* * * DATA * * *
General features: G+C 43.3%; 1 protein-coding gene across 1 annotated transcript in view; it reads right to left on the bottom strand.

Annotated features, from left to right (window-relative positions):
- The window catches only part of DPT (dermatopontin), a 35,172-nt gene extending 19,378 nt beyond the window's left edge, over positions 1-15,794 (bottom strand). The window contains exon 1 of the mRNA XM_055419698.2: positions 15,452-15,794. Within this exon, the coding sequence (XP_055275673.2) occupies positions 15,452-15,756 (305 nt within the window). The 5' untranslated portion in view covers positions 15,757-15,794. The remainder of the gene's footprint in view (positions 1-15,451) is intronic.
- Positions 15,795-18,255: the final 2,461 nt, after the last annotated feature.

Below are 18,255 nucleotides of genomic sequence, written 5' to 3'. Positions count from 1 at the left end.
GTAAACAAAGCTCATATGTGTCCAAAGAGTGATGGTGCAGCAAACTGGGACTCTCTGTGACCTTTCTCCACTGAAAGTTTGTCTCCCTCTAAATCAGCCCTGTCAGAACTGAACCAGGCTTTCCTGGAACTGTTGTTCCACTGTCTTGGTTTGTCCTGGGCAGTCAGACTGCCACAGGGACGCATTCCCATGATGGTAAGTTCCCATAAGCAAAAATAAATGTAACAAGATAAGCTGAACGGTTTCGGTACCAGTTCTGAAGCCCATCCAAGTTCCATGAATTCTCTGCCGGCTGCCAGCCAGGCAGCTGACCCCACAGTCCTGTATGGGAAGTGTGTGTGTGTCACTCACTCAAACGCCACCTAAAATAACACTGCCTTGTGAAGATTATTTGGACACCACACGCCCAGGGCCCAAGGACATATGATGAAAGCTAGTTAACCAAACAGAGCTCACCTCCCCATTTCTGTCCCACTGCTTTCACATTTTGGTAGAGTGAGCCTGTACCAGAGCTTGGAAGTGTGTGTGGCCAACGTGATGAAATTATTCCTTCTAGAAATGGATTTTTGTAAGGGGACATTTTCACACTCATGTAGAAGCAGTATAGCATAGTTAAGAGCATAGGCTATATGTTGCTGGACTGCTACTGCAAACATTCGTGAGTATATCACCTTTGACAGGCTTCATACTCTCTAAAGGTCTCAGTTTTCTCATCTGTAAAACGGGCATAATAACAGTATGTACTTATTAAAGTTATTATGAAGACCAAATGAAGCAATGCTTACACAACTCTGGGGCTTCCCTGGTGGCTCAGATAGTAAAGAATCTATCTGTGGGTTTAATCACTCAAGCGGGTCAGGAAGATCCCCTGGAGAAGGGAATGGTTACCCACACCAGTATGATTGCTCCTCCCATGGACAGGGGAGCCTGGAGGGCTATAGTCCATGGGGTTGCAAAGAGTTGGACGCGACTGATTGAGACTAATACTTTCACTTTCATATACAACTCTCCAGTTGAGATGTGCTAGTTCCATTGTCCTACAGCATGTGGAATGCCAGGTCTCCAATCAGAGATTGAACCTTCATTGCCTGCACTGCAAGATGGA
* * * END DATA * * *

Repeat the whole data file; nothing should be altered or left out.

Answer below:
General features: G+C 43.3%; 1 protein-coding gene across 1 annotated transcript in view; it reads right to left on the bottom strand.

Annotated features, from left to right (window-relative positions):
- The window catches only part of DPT (dermatopontin), a 35,172-nt gene extending 19,378 nt beyond the window's left edge, over positions 1-15,794 (bottom strand). The window contains exon 1 of the mRNA XM_055419698.2: positions 15,452-15,794. Within this exon, the coding sequence (XP_055275673.2) occupies positions 15,452-15,756 (305 nt within the window). The 5' untranslated portion in view covers positions 15,757-15,794. The remainder of the gene's footprint in view (positions 1-15,451) is intronic.
- Positions 15,795-18,255: the final 2,461 nt, after the last annotated feature.

Below are 18,255 nucleotides of genomic sequence, written 5' to 3'. Positions count from 1 at the left end.
GTAAACAAAGCTCATATGTGTCCAAAGAGTGATGGTGCAGCAAACTGGGACTCTCTGTGACCTTTCTCCACTGAAAGTTTGTCTCCCTCTAAATCAGCCCTGTCAGAACTGAACCAGGCTTTCCTGGAACTGTTGTTCCACTGTCTTGGTTTGTCCTGGGCAGTCAGACTGCCACAGGGACGCATTCCCATGATGGTAAGTTCCCATAAGCAAAAATAAATGTAACAAGATAAGCTGAACGGTTTCGGTACCAGTTCTGAAGCCCATCCAAGTTCCATGAATTCTCTGCCGGCTGCCAGCCAGGCAGCTGACCCCACAGTCCTGTATGGGAAGTGTGTGTGTGTCACTCACTCAAACGCCACCTAAAATAACACTGCCTTGTGAAGATTATTTGGACACCACACGCCCAGGGCCCAAGGACATATGATGAAAGCTAGTTAACCAAACAGAGCTCACCTCCCCATTTCTGTCCCACTGCTTTCACATTTTGGTAGAGTGAGCCTGTACCAGAGCTTGGAAGTGTGTGTGGCCAACGTGATGAAATTATTCCTTCTAGAAATGGATTTTTGTAAGGGGACATTTTCACACTCATGTAGAAGCAGTATAGCATAGTTAAGAGCATAGGCTATATGTTGCTGGACTGCTACTGCAAACATTCGTGAGTATATCACCTTTGACAGGCTTCATACTCTCTAAAGGTCTCAGTTTTCTCATCTGTAAAACGGGCATAATAACAGTATGTACTTATTAAAGTTATTATGAAGACCAAATGAAGCAATGCTTACACAACTCTGGGGCTTCCCTGGTGGCTCAGATAGTAAAGAATCTATCTGTGGGTTTAATCACTCAAGCGGGTCAGGAAGATCCCCTGGAGAAGGGAATGGTTACCCACACCAGTATGATTGCTCCTCCCATGGACAGGGGAGCCTGGAGGGCTATAGTCCATGGGGTTGCAAAGAGTTGGACGCGACTGATTGAGACTAATACTTTCACTTTCATATACAACTCTCCAGTTGAGATGTGCTAGTTCCATTGTCCTACAGCATGTGGAATGCCAGGTCTCCAATCAGAGATTGAACCTTCATTGCCTGCACTGCAAGATGGA